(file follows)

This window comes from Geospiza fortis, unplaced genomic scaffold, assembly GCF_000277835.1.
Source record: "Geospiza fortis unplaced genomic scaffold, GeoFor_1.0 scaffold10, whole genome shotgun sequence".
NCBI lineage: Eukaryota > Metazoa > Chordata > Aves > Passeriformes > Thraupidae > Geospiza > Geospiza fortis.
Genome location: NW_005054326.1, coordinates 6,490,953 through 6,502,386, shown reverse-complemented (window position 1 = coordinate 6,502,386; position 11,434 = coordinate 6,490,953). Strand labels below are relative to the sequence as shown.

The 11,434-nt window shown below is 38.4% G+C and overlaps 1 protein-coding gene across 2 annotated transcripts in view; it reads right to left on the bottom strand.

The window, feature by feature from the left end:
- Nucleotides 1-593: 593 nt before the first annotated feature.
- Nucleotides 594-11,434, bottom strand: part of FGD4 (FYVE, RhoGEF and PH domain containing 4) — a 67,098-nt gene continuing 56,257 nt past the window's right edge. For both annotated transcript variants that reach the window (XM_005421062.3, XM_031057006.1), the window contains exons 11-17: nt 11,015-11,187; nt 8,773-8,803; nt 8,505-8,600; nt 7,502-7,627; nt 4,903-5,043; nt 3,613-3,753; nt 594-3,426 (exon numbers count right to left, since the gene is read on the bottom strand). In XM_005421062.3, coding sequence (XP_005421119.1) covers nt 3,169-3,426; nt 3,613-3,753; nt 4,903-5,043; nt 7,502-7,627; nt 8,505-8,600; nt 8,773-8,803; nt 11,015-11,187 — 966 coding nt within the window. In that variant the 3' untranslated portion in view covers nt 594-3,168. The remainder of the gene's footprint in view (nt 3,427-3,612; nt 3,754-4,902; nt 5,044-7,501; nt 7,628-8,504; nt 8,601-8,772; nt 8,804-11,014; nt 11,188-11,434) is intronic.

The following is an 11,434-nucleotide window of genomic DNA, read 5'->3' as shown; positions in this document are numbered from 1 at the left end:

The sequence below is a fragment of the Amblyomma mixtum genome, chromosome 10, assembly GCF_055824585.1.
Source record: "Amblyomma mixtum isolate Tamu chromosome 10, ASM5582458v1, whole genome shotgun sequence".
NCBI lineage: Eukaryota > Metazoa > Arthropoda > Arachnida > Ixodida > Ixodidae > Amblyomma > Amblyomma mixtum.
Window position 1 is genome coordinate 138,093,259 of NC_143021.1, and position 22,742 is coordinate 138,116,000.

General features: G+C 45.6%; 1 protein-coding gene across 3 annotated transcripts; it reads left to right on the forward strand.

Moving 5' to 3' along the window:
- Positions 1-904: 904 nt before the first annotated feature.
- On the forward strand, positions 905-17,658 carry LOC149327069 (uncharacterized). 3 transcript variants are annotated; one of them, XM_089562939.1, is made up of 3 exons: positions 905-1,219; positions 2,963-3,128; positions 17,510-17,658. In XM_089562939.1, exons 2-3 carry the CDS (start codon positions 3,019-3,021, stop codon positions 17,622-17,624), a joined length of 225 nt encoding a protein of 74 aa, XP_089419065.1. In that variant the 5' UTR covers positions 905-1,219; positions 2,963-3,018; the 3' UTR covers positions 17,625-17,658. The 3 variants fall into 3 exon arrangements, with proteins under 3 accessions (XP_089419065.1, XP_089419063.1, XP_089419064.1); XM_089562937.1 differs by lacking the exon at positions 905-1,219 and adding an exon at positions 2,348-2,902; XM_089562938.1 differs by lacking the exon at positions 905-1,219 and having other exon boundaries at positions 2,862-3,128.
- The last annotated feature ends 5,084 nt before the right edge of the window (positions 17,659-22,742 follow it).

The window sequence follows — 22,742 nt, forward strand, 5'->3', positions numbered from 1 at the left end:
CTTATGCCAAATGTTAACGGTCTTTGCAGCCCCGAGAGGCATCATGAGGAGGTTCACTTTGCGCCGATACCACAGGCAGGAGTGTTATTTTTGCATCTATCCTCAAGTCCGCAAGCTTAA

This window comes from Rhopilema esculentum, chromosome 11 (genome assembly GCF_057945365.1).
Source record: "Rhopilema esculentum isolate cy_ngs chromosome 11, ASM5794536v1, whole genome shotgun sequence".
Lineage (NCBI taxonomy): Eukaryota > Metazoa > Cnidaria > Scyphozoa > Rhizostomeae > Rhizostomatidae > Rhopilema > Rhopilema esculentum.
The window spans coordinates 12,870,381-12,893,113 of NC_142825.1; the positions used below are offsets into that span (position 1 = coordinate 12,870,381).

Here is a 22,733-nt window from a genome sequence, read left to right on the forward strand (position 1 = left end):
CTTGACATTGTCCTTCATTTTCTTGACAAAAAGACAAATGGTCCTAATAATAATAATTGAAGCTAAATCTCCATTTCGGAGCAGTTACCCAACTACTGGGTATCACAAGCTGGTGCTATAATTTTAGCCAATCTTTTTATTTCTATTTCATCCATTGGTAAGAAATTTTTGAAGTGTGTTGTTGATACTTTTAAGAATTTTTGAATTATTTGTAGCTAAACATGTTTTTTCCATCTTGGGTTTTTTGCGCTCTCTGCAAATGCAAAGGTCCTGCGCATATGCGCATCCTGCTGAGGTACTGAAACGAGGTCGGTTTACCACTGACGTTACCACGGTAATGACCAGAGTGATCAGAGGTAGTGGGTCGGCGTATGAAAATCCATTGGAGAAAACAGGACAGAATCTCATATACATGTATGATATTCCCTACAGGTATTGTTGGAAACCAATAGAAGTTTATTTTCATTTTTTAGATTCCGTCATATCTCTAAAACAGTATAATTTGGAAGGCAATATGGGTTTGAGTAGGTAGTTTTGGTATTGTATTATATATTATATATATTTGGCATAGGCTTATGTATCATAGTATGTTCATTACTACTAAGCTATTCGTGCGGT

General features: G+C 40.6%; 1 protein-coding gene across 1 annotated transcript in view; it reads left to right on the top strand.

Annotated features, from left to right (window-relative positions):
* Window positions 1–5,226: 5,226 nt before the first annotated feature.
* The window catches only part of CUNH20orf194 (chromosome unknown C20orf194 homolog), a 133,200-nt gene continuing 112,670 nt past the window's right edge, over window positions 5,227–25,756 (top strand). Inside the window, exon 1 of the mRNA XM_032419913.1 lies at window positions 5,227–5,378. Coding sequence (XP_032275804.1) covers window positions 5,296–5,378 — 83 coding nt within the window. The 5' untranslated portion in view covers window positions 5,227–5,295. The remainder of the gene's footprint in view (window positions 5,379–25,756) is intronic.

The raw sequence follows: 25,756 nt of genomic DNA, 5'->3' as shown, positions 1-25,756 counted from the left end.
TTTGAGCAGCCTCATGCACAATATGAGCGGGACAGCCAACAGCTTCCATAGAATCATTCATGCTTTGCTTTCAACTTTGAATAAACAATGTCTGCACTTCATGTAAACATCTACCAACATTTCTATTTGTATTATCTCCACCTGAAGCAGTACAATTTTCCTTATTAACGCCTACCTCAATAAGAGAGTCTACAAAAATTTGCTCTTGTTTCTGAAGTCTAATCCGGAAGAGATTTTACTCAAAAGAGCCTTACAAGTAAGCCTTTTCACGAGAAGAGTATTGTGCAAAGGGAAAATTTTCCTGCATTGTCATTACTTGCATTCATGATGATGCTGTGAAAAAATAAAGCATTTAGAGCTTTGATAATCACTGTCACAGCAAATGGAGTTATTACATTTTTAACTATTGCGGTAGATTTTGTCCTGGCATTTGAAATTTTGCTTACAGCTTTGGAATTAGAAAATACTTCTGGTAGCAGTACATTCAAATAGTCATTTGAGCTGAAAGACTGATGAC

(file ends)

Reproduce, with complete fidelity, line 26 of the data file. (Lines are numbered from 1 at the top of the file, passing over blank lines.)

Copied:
CTTGACATTGTCCTTCATTTTCTTGACAAAAAGACAAATGGTCCTAATAATAATAATTGAAGCTAAATCTCCATTTCGGAGCAGTTACCCAACTACTGGGTATCACAAGCTGGTGCTATAATTTTAGCCAATCTTTTTATTTCTATTTCATCCATTGGTAAGAAATTTTTGAAGTGTGTTGTTGATACTTTTAAGAATTTTTGAATTATTTGTAGCTAAACATGTTTTTTCCATCTTGGGTTTTTTGCGCTCTCTGCAAATGCAAAGGTCCTGCGCATATGCGCATCCTGCTGAGGTACTGAAACGAGGTCGGTTTACCACTGACGTTACCACGGTAATGACCAGAGTGATCAGAGGTAGTGGGTCGGCGTATGAAAATCCATTGGAGAAAACAGGACAGAATCTCATATACATGTATGATATTCCCTACAGGTATTGTTGGAAACCAATAGAAGTTTATTTTCATTTTTTAGATTCCGTCATATCTCTAAAACAGTATAATTTGGAAGGCAATATGGGTTTGAGTAGGTAGTTTTGGTATTGTATTATATATTATATATATTTGGCATAGGCTTATGTATCATAGTATGTTCATTACTACTAAGCTATTCGTGCGGT